What is the point of giving a talk? What is the point of going to a talk? In this presentation, which is intended to have a lot of audience participation, I would like to explore how one should prepare talks for different audiences and different occasions, and what one should try to get out of going to a talk.
Speaker 1: Pawan Kumar
Title: Neural Network Verification
Abstract: In recent years, deep neural networks have started to find their way into safety critical application domains such as autonomous cars and personalised medicine. As the risk of an error in such applications is very high, a key step in the deployment of neural networks is their formal verification: proving that a network satisfies a desirable property, or providing a counter-example to show that it does not. In this talk, I will formulate neural network verification as an optimization problem, briefly present the existing branch-and-bound style algorithms to compute a globally optimal solution, and highlight the outstanding mathematical challenges that limit the size of problems we can currently solve.
Speaker 2: Samuel Albanie
Title: The Design of Deep Neural Network Architectures: Exploration in a High-Dimensional Search Space
Abstract: Deep Neural Networks now represent the dominant family of function approximators for tackling machine perception tasks. In this talk, I will discuss the challenges of working with the high-dimensional design space of these networks. I will describe several competing approaches that seek to fully automate the network design process and the open mathematical questions for this problem.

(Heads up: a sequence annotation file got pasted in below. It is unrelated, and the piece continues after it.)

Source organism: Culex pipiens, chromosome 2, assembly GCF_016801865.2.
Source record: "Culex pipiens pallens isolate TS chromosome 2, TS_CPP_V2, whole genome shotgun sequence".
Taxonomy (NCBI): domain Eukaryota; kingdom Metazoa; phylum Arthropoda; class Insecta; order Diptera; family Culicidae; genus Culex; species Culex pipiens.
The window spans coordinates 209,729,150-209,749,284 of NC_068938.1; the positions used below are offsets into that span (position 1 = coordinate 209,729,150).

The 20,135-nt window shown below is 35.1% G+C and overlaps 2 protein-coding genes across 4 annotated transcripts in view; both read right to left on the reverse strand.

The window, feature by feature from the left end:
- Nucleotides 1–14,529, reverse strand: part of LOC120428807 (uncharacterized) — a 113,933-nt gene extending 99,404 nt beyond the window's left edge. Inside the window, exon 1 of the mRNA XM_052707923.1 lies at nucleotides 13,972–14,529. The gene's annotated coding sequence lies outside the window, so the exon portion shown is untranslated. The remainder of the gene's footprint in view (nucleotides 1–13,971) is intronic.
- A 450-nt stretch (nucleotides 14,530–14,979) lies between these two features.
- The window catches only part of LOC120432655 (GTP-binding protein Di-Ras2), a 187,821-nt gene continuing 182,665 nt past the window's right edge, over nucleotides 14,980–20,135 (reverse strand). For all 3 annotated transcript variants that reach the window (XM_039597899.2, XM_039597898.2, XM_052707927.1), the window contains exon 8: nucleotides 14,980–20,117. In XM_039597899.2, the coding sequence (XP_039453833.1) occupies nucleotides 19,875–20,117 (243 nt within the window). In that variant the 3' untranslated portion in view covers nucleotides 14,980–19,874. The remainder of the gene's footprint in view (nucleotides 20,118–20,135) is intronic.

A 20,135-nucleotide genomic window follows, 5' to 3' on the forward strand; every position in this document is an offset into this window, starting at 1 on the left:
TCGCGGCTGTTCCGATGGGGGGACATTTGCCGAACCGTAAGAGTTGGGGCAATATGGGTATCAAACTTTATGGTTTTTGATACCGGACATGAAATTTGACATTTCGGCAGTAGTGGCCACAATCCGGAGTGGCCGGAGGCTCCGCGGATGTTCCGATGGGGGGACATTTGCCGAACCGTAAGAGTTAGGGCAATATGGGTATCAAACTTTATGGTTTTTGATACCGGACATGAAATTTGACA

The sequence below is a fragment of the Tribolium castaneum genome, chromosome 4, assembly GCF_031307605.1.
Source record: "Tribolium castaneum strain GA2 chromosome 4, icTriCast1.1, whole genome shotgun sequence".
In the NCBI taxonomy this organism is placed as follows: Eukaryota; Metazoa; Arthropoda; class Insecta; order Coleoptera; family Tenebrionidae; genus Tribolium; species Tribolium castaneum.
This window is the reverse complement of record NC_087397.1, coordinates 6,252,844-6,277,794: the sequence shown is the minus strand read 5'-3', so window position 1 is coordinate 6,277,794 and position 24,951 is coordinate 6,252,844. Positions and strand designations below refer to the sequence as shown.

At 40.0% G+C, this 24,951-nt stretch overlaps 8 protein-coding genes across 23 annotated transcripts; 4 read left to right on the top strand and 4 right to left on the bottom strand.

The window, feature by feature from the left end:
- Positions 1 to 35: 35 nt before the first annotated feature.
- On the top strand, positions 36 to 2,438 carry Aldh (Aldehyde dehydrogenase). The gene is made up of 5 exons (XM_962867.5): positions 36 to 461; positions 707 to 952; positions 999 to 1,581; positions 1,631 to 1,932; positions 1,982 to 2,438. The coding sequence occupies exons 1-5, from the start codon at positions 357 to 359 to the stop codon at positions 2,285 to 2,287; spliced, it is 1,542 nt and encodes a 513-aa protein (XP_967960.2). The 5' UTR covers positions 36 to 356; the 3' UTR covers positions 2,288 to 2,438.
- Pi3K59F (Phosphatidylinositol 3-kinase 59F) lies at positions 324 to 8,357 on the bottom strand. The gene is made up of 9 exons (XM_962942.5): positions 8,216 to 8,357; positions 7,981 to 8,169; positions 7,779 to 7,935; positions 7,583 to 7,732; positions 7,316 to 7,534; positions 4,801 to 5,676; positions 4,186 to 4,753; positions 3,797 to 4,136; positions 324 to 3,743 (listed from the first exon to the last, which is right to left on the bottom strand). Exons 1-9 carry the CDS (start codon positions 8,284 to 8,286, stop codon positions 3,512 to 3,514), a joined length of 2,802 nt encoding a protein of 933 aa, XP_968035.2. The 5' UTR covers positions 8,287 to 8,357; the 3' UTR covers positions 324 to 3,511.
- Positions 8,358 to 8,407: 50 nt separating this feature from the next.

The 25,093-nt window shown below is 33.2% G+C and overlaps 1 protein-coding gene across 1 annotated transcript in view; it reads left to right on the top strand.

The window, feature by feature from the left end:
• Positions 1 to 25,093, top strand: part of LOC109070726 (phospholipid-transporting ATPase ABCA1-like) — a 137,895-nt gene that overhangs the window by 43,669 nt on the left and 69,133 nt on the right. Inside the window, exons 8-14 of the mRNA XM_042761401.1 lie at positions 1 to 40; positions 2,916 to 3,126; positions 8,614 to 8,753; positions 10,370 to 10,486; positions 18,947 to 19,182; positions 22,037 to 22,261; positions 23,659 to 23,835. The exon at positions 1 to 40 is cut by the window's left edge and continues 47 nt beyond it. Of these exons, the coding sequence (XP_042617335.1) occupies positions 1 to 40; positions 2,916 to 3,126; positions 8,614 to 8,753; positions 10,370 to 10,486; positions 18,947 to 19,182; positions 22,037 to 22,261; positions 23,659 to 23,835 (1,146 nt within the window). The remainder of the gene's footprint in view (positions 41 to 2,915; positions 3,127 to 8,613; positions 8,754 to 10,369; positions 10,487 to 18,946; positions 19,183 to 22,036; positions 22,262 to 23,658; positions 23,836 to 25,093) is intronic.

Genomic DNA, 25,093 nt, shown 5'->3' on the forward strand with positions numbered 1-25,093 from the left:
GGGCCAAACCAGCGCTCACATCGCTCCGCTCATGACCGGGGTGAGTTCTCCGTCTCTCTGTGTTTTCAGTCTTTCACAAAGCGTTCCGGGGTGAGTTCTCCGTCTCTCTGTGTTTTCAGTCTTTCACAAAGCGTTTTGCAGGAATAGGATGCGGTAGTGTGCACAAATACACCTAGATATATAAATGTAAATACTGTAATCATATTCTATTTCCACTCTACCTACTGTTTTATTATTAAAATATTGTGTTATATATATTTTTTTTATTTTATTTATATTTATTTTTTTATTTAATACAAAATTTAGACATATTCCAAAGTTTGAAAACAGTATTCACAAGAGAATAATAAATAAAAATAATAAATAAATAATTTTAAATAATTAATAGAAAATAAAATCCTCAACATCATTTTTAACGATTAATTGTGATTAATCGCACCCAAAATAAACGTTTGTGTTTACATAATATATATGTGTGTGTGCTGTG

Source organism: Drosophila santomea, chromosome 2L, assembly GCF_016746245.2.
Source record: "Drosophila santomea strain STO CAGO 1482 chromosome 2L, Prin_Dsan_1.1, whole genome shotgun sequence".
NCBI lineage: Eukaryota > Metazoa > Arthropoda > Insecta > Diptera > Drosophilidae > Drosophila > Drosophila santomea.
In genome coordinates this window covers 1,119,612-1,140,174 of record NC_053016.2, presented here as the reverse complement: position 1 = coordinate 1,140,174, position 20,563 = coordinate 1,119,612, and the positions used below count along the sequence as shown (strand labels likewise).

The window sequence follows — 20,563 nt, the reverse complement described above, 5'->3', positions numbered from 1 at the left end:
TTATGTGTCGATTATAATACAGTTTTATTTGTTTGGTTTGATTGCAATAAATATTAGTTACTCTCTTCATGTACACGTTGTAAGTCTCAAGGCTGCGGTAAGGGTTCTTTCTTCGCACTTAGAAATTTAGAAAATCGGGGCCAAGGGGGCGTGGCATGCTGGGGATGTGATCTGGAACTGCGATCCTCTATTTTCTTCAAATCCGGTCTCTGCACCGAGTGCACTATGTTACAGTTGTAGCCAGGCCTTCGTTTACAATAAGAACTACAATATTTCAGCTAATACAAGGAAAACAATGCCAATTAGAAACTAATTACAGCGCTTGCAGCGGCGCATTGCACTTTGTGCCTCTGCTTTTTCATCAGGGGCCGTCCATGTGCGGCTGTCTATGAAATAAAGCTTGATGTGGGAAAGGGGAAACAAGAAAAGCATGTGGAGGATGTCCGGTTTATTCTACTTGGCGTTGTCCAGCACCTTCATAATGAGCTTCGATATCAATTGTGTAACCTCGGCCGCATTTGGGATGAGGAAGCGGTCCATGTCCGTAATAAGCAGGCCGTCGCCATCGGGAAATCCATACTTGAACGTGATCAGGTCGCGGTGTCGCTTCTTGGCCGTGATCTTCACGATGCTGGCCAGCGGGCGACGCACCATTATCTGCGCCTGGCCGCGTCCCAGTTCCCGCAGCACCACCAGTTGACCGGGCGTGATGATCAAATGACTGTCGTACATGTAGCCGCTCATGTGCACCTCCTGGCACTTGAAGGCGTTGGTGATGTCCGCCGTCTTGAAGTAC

Teaching ethics to the mathematicians who need it most
For the last 20 years it has become increasingly obvious, and increasingly pressing, that mathematicians should be taught some ethical awareness so as to realise the impact of their work. This extends even to those more highly trained, like graduate students and postdocs. But which mathematicians should we be teaching this to, what should we be teaching them, and how should we do it? In this talk I’ll explore the idea that all mathematicians will, at some stage, be faced with ethical challenges stemming from their work, and yet few are ever told beforehand.
Thomas Prince The double life of the number 24.
The number 24 appears in a somewhat surprising result in the study of polyhedra with integer lattice points. In a different setting, the number 24 is the Euler characteristic of a K3 surface: a four (real) dimensional object which plays a central role in algebraic geometry. We will hint at why both instances of 24 are in fact the same, and suggest that integral affine geometry can be used to interpolate between the realm of integral polytopes and the world of complex algebraic geometry.
Mohit Dalwadi A multiscale mathematical model of bacterial nutrient uptake
In mathematical models that include nutrient delivery to bacteria, it is prohibitively expensive to include many small bacterial regions acting as volumetric nutrient sinks. To combat this problem, such models often impose an effective uptake instead. However, it is not immediately clear how to relate properties on the bacterial scale with this effective result. For example, one may intuitively expect the effective uptake to scale with bacterial volume for weak first-order uptake, and with bacterial surface area for strong first-order uptake. I will present a general model for bacterial nutrient uptake, and upscale the system using homogenization theory to determine how the effective uptake depends on the microscale bacterial properties. This will show us when the intuitive volume and surface area scalings are each valid, as well as the correct form of the effective uptake when neither of these scalings is appropriate.